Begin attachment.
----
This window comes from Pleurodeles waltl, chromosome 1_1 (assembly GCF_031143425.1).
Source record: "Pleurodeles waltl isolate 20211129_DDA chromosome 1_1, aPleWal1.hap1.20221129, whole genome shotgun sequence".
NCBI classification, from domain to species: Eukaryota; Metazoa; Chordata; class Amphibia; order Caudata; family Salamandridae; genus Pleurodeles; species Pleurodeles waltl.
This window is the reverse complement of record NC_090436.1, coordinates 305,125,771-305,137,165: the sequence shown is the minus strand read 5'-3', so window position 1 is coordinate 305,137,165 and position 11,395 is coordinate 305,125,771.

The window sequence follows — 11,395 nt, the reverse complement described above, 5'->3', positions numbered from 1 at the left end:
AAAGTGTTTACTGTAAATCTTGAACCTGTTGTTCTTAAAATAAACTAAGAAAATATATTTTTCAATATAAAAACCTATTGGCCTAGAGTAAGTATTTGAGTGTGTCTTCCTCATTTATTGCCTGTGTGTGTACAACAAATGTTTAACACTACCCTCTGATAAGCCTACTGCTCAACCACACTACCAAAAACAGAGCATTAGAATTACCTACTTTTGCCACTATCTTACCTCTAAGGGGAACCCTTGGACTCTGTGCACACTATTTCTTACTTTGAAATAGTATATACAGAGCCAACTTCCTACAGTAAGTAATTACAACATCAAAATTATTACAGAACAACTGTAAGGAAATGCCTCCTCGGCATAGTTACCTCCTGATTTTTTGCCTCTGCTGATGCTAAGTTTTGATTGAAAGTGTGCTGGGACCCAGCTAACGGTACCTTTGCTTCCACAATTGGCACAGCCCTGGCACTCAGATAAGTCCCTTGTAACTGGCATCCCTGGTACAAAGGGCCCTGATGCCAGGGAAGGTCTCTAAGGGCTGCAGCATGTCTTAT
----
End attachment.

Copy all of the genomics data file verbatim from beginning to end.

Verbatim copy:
This window comes from Pleurodeles waltl, chromosome 1_1 (assembly GCF_031143425.1).
Source record: "Pleurodeles waltl isolate 20211129_DDA chromosome 1_1, aPleWal1.hap1.20221129, whole genome shotgun sequence".
NCBI classification, from domain to species: Eukaryota; Metazoa; Chordata; class Amphibia; order Caudata; family Salamandridae; genus Pleurodeles; species Pleurodeles waltl.
This window is the reverse complement of record NC_090436.1, coordinates 305,125,771-305,137,165: the sequence shown is the minus strand read 5'-3', so window position 1 is coordinate 305,137,165 and position 11,395 is coordinate 305,125,771.

The window sequence follows — 11,395 nt, the reverse complement described above, 5'->3', positions numbered from 1 at the left end:
AAAGTGTTTACTGTAAATCTTGAACCTGTTGTTCTTAAAATAAACTAAGAAAATATATTTTTCAATATAAAAACCTATTGGCCTAGAGTAAGTATTTGAGTGTGTCTTCCTCATTTATTGCCTGTGTGTGTACAACAAATGTTTAACACTACCCTCTGATAAGCCTACTGCTCAACCACACTACCAAAAACAGAGCATTAGAATTACCTACTTTTGCCACTATCTTACCTCTAAGGGGAACCCTTGGACTCTGTGCACACTATTTCTTACTTTGAAATAGTATATACAGAGCCAACTTCCTACAGTAAGTAATTACAACATCAAAATTATTACAGAACAACTGTAAGGAAATGCCTCCTCGGCATAGTTACCTCCTGATTTTTTGCCTCTGCTGATGCTAAGTTTTGATTGAAAGTGTGCTGGGACCCAGCTAACGGTACCTTTGCTTCCACAATTGGCACAGCCCTGGCACTCAGATAAGTCCCTTGTAACTGGCATCCCTGGTACAAAGGGCCCTGATGCCAGGGAAGGTCTCTAAGGGCTGCAGCATGTCTTAT